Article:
updated 8/18/2012 10:18:00 AM ET 2012-08-18T14:18:00

This is an excerpt from “Demon Fish: Travels Through the Hidden World of Sharks,” by Juliet Eilperin. As national environment reporter for The Washington Post, Eilperin's assignments have taken her across the Arctic tundra and into Tennessee caves in search of rare insects, but she's happiest underwater. In "Demon Fish," she provides a global look at the often surprising and inexplicable ways people and cultures relate to, and engage with, the ocean’s top predator. Get more information on her book and reporting here.

In our current era, when sharks are viewed as “the other,” it’s important to recognize that during earlier periods of human civilization, they were seen as more intimately connected to us. While some communities simply viewed them as a part of the natural world to be observed, several coastal societies saw them as either playing a critical role in their creation or serving as ongoing arbiters of human activities and disputes. One of the remarkable aspects of shark calling in Papua New Guinea is that it has preserved this sort of worldview to this day, where other traditions have collapsed. But in the overall context of human history, Karasimbe and his cohorts are not unique.

NEWS: Shark Paradise Found


WATCH VIDEO: What Would Happen If Sharks Disappeared?

'Shark Callers' Get Wiser With Fishes' Help

While most ancient thinkers provided anthropocentric accounts of sharks, Greeks such as Aristotle also studied the animals, and their close relations, for themselves. Aristotle dubbed them, collectively, selache, a name that still defines these animals more than two thousand years later. In one of his most vivid accounts of shark behavior, Aristotle described their mating rites: the cartilaginous fishes in copulation “hang together after the fashion of dogs, . . . the long-tailed ones mounting the others, unless the latter have a thick tail preventing this, when they come together belly to belly.”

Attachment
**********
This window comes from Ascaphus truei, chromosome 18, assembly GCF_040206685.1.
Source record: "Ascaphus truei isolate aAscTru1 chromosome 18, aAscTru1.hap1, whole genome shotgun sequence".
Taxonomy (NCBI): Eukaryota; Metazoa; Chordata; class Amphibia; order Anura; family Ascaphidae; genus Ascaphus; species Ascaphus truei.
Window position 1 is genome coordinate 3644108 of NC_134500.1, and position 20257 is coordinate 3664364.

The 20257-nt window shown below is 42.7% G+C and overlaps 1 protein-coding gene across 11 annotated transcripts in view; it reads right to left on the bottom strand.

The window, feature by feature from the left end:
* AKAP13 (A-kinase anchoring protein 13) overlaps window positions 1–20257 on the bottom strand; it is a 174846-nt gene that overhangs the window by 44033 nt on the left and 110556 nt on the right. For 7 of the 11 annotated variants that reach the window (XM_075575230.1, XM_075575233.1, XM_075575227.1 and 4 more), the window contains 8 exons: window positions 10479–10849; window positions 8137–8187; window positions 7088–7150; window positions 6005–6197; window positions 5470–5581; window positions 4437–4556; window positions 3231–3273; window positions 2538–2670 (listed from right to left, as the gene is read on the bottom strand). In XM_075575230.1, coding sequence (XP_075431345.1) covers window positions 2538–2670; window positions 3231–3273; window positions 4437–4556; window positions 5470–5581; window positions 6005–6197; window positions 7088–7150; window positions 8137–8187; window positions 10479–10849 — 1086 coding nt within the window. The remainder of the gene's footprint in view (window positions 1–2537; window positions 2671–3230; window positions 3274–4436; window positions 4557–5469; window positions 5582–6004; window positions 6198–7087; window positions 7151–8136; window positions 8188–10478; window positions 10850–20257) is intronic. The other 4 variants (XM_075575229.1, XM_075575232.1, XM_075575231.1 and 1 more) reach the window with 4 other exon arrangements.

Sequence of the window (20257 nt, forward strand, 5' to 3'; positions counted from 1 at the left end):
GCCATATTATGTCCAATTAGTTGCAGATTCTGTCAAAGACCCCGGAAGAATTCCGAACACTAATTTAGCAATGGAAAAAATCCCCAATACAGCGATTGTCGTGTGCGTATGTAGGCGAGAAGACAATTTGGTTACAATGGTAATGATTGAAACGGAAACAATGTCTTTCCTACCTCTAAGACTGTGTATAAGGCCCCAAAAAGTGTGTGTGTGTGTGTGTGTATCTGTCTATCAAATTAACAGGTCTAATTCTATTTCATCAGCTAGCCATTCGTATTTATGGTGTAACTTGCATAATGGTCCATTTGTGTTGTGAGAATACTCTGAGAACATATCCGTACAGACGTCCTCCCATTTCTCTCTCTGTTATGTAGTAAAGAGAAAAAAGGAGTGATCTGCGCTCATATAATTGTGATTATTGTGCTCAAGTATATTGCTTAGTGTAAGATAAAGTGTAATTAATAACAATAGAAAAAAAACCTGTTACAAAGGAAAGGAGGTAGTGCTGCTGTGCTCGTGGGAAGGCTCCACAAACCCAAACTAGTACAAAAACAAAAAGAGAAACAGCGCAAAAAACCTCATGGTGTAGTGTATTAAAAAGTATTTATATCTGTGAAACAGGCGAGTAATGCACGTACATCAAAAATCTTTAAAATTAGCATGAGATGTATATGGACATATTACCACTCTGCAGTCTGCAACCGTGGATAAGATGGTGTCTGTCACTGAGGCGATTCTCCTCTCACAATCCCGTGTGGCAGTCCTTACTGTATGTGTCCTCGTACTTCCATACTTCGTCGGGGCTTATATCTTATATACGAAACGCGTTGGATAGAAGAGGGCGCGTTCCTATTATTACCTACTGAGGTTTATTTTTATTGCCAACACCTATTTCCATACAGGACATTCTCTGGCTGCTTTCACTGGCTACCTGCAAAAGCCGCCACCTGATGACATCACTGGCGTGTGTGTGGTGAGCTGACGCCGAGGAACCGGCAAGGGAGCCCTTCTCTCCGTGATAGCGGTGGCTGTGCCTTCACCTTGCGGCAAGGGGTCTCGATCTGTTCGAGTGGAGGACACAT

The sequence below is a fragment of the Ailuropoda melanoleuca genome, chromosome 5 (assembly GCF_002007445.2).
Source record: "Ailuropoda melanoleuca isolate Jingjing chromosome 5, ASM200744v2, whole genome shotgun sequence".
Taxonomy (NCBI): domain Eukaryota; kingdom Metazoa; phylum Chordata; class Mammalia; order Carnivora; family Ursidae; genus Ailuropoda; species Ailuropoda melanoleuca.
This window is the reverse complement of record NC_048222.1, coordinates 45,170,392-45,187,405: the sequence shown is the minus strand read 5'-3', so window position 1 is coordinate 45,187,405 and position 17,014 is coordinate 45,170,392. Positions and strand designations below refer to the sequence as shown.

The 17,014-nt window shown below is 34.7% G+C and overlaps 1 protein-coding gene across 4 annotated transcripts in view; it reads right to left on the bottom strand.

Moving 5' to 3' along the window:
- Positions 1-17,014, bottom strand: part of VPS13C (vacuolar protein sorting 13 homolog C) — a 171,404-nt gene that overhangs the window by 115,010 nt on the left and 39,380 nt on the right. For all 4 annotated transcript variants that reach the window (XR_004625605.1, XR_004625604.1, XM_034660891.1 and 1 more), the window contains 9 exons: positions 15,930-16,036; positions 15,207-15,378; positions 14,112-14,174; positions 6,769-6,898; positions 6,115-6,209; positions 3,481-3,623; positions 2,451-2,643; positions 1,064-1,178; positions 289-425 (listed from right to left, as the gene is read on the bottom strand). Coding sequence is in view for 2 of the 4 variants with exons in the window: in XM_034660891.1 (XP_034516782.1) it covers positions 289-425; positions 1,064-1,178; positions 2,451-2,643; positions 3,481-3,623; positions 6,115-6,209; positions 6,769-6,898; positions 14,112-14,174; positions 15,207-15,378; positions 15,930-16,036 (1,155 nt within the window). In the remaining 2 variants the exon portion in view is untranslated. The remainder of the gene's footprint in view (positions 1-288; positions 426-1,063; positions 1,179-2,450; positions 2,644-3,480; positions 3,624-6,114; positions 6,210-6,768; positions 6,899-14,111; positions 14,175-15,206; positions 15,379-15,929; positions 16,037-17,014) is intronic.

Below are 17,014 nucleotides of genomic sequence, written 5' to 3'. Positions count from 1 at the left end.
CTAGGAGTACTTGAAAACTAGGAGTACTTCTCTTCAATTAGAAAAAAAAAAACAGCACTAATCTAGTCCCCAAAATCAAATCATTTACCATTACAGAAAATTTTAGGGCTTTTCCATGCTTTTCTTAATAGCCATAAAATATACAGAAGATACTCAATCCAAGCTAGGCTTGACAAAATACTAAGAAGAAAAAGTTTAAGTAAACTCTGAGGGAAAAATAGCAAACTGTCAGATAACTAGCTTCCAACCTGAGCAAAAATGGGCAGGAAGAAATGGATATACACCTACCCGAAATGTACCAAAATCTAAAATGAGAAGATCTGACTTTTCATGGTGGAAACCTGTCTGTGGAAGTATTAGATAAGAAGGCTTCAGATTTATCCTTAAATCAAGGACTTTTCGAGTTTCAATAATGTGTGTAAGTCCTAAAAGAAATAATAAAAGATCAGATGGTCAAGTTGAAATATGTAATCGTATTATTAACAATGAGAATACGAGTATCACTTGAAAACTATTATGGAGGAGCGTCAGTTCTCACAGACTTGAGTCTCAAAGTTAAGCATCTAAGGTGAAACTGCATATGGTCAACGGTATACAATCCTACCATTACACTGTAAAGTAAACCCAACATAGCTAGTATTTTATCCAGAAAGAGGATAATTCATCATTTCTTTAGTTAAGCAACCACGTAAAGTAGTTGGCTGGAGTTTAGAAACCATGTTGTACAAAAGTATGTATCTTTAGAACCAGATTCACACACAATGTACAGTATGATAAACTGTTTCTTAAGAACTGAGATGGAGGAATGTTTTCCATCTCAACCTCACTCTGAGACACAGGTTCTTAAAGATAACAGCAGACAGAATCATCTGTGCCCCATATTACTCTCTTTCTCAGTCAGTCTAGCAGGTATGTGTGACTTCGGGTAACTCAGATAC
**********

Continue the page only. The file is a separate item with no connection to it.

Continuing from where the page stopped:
The Islamic world offered its seminal account of sharks in 1270, when the Iraqi judge Zakariya Qazwini compiled an illustrated compendium titled "The Wonders of Creation and the Oddities of Existence." The book, which was popular reading for hundreds of years, described how some residents lived in fear of the freshwater sharks that swam in the Tigris River. Matthew McDavitt, who practices law for a living in Charlottesville, Virginia, but spends much of his free time documenting how ancient cultures viewed sharks and other elasmobranchs, commissioned a translation of the book’s folio 71v, its section on the Persian Sea:

"This is a great evil in the sea. It is like the crocodiles in the Nile River. Also it comes at a specific time mainly into the Tigris River. Some (other fish that ascend the Tigris River) are well-known: Al-Arabian, Al-Dahi, Al-Adaq, Al-Barak, and Al-Kubrij, all different species of fish. Each type comes at certain times, known to the people of Basra. One of them is known as Al-Tin (literally, “the dragon”; also known as Tinin). It is worse than Al-Kusaj (shark). It has teeth like spearheads. It is as long as a palm-tree. Its eyes are like fires of blood. It has an ugly shape; all other species run away from it."

While these early scientific accounts by Greeks, Romans, and Iraqis detail the real-world interactions between sharks and other species, many ancient island and coastal cultures elsewhere focused on sharks’ more mythical aspects. They constructed elaborate and abstract belief systems in which the animals represented different core values: sharks and rays symbolized law and justice to tribes and clans in Australia, Papua New Guinea, and central Africa, while they embodied aquatic fertility and warfare in the Yucatán. These stories portrayed sharks with greater complexity and helped explain the world in which these people lived. While aboriginal Australians developed very different beliefs about sharks compared with the Mayans, native Hawaiians, and men and women living on the Niger Delta, all of these societies saw their lives as intimately connected to sharks and their close relatives rays.

From the book DEMON FISH by Juliet Eilperin
©2011 Juliet Eilperin
Reprinted with the permission of Pantheon Books, an imprint of Knopf Doubleday Publishing Group, a division of Random House, Inc.
Buy "Demon Fish" at Indiebound

© 2012 Discovery Channel

Discuss:

Discussion comments

,

Most active discussions

  1. votes comments
  2. votes comments
  3. votes comments
  4. votes comments